As the majority seems to acknowledge, under Jenkins, juror misconduct must be
First, Petitioner never asked the trial court to conduct a voir dire of the jurors. Examination of the transcript below reveals that when the police officers could not describe or identify the jurors without the jurors present, defense counsel asked "that the jurors be brought in, observed, and then taken away so that the officers then can—tell the court." The court complied with this request, bringing the jurors in, and had them identify themselves by their juror numbers. With that information, Detective Smith was able to identify Jurors 194 and 177 as the ones who complimented his testimony. The trial court twice asked whether counsel had any further requests of the court. Defense counsel responded the second time by asking to question Detective Smith about which juror spoke to him first. Smith responded, "[t]he elderly gentleman said it to me first. The other juror wasn't in view when he said it. The other juror was around the corner. It was in passing. Everybody was walking by." Neither counsel asked for voir dire of the jurors. Rather, after she questioned the detectives, Petitioner's counsel simply repeated her request for a mistrial, and alternatively, to "unseat [juror 194] and replace [him] with an alternate."
Under these circumstances, there was no reason for the trial judge to administer a voir dire of the two jurors before ruling on the mistrial, and we should not reverse the court's exercise of its discretion for failing to do something it was not asked to do. As the Court of Special Appeals said in the case below:
Dillard v. State, No. 1578, slip op. at 18 (Md.Ct.Spec.App. Feb. 11, 2009). Although there may be some instances in which a trial court must initiate the voir dire of the jury on its own, 2 without request from counsel, in my view, this isolated and innocuous occurrence does not justify such a ruling. The reasons for my conclusion will be evident from my discussion of the Circuit Court's denial of the motion for mistrial, which follows.
In my view, the trial court did not commit error by its refusal to grant a mistrial, which was the remedy requested by Dillard. To explain my view of this issue, I quote liberally from the Court of Special Appeals's opinion. It said:
Unquestionably, the witness did not communicate with the jurors in any way outside his testimony. So, there is no possibility that the jurors were influenced by some ex parte contact, or that their verdict was tainted by some inappropriate outside information or opinion. This fact isolates the instant case from Jenkins and the other cases cited by the majority.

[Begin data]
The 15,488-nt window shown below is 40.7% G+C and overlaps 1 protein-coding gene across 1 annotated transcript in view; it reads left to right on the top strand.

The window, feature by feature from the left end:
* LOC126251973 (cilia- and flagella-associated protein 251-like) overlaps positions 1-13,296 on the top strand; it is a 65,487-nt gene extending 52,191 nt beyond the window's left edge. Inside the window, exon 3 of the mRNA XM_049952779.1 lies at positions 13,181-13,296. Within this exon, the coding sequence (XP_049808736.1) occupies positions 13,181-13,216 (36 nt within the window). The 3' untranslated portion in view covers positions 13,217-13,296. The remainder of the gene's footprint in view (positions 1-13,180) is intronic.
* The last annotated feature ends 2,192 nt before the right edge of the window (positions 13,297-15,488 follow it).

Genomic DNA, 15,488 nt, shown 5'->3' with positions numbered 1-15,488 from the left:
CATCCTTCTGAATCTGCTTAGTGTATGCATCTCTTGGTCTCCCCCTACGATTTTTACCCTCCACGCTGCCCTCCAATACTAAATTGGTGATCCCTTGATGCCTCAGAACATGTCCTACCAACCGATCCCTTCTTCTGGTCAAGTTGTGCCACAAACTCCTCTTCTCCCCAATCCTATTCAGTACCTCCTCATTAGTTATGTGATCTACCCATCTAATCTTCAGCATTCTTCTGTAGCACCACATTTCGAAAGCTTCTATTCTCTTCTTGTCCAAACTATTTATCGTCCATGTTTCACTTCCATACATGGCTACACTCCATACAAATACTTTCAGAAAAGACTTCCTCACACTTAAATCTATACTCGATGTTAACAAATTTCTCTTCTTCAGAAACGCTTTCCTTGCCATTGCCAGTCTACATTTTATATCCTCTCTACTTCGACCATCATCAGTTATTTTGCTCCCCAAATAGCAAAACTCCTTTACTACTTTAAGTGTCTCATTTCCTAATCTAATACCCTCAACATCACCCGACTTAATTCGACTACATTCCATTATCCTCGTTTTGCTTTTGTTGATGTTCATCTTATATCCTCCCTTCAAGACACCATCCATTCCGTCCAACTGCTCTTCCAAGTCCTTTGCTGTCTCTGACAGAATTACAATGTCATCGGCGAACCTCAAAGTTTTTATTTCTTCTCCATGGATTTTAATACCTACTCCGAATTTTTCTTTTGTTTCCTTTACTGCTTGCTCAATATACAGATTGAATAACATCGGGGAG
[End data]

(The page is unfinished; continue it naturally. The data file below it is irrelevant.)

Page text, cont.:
The majority's decision to reverse and order a new trial, then, must rest on the shaky premise that jurors must not evaluate testimony as they hear it, and if they do so, their verdict is tainted and must be vacated. Indeed, the majority, citing an Arizona case, concludes that a trial court must grant a mistrial if it determines the jurors had "engaged in premature deliberation about the question of Dillard's guilt or innocence, or Detective Smith's credibility, prior to the completion of testimony." Majority Op. at 415 Md. at 458, 3 A.3d at 410. I respectfully disagree, and submit that we would be naive to suppose that jurors suspend all judgment about the witnesses and other evidence presented to them until the time of formal deliberations. Studies of juries and their decision-making processes bear this out.
Numerous studies of juror cognition and behavior indicate that jurors are continually evaluating the information that they receive during a trial, beginning with opening arguments and proceeding up to and through jury deliberations. See Robert K. Bothwell, Social Cognition in the Courtroom: Juror Information Processing and Story Construction, in A HANDBOOK OF JURY RESEARCH 17-1 through -18 (Walter F. Abbott & John Batt eds., 1999). Indeed, some research suggests that the presentation of the opening argument itself makes a substantial impact on how jurors view the remainder of a trial. Id. at 17-8 through -10; see also Jansen Voss, The Science of Persuasion: An Exploration of Advocacy and the Science Behind the Art of Persuasion in the Courtroom, 29 LAW & PSYCHOL. REV. 301, 311-12 (2005) (Opinions formed as a result of the first argument presented at trial "have been
The leading theory on juror decision-making states that jurors "impose a narrative story organization on trial information." Nancy Pennington & Reid Hastie, A Cognitive Theory of Juror Decision Making: The Story Model, 13 CARDOZO L.REV. 519, 521 (2006) (discussing the "Story Model" of juror decision-making). The process of constructing such a narrative engages jurors in an "active, constructive, comprehension process in which